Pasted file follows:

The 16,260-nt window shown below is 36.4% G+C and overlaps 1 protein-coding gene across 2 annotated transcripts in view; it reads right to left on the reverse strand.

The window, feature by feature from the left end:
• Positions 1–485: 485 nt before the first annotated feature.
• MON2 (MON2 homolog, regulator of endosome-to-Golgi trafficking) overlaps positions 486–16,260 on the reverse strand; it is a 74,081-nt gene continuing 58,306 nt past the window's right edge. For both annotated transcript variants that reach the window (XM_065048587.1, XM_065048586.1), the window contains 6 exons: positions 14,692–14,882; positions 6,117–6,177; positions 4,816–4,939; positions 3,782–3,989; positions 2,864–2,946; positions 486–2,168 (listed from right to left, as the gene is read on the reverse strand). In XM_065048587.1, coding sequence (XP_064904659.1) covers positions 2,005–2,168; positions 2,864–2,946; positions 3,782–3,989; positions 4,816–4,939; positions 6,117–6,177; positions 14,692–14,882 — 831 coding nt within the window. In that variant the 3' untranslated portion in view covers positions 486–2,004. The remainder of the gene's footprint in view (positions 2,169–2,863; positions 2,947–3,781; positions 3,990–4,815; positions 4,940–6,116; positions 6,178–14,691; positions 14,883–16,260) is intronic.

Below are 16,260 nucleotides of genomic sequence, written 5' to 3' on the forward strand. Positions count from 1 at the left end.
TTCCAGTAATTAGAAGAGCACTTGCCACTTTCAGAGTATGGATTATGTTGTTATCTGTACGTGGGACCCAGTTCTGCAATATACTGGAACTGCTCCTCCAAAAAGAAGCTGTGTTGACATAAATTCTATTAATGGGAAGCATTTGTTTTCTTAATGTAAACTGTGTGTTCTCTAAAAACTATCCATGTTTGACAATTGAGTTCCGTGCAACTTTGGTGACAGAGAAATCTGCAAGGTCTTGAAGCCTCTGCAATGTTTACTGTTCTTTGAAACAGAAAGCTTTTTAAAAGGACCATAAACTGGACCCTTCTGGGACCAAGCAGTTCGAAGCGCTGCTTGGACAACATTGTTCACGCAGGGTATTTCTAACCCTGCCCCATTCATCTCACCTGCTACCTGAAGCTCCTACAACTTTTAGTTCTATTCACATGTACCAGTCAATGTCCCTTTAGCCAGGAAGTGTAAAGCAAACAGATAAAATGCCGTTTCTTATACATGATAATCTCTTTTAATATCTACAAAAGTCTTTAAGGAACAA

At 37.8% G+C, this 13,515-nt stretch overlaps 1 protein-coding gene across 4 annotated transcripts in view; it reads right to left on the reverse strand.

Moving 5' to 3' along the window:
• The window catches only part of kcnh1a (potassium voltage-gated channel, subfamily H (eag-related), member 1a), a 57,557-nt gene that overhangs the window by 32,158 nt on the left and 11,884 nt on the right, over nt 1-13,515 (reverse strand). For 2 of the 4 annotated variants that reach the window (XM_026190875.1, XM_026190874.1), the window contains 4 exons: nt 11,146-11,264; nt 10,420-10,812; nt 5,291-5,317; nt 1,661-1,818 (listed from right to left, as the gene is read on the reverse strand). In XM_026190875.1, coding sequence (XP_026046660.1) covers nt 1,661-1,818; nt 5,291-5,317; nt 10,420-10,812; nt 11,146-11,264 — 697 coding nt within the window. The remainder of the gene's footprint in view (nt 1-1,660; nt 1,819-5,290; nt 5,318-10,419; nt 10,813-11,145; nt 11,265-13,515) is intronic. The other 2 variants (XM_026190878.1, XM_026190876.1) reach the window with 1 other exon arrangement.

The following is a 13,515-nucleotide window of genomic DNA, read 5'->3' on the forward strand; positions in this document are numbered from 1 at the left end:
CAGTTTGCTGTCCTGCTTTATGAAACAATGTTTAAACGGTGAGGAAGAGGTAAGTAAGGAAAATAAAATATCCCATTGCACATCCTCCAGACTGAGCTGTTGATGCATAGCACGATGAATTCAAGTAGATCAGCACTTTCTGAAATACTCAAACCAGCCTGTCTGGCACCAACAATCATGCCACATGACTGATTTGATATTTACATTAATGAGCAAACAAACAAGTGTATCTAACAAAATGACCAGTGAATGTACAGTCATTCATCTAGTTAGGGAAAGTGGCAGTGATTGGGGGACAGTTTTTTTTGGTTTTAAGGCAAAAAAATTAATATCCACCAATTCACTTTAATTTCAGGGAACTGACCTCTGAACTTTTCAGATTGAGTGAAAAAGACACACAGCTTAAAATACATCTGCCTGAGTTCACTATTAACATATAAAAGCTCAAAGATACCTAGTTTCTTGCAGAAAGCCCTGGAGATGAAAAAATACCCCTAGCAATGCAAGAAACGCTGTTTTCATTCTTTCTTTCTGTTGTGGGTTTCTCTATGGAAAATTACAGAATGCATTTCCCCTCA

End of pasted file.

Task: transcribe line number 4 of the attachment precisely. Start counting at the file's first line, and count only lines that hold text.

• MON2 (MON2 homolog, regulator of endosome-to-Golgi trafficking) overlaps positions 486–16,260 on the reverse strand; it is a 74,081-nt gene continuing 58,306 nt past the window's right edge. For both annotated transcript variants that reach the window (XM_065048587.1, XM_065048586.1), the window contains 6 exons: positions 14,692–14,882; positions 6,117–6,177; positions 4,816–4,939; positions 3,782–3,989; positions 2,864–2,946; positions 486–2,168 (listed from right to left, as the gene is read on the reverse strand). In XM_065048587.1, coding sequence (XP_064904659.1) covers positions 2,005–2,168; positions 2,864–2,946; positions 3,782–3,989; positions 4,816–4,939; positions 6,117–6,177; positions 14,692–14,882 — 831 coding nt within the window. In that variant the 3' untranslated portion in view covers positions 486–2,004. The remainder of the gene's footprint in view (positions 2,169–2,863; positions 2,947–3,781; positions 3,990–4,815; positions 4,940–6,116; positions 6,178–14,691; positions 14,883–16,260) is intronic.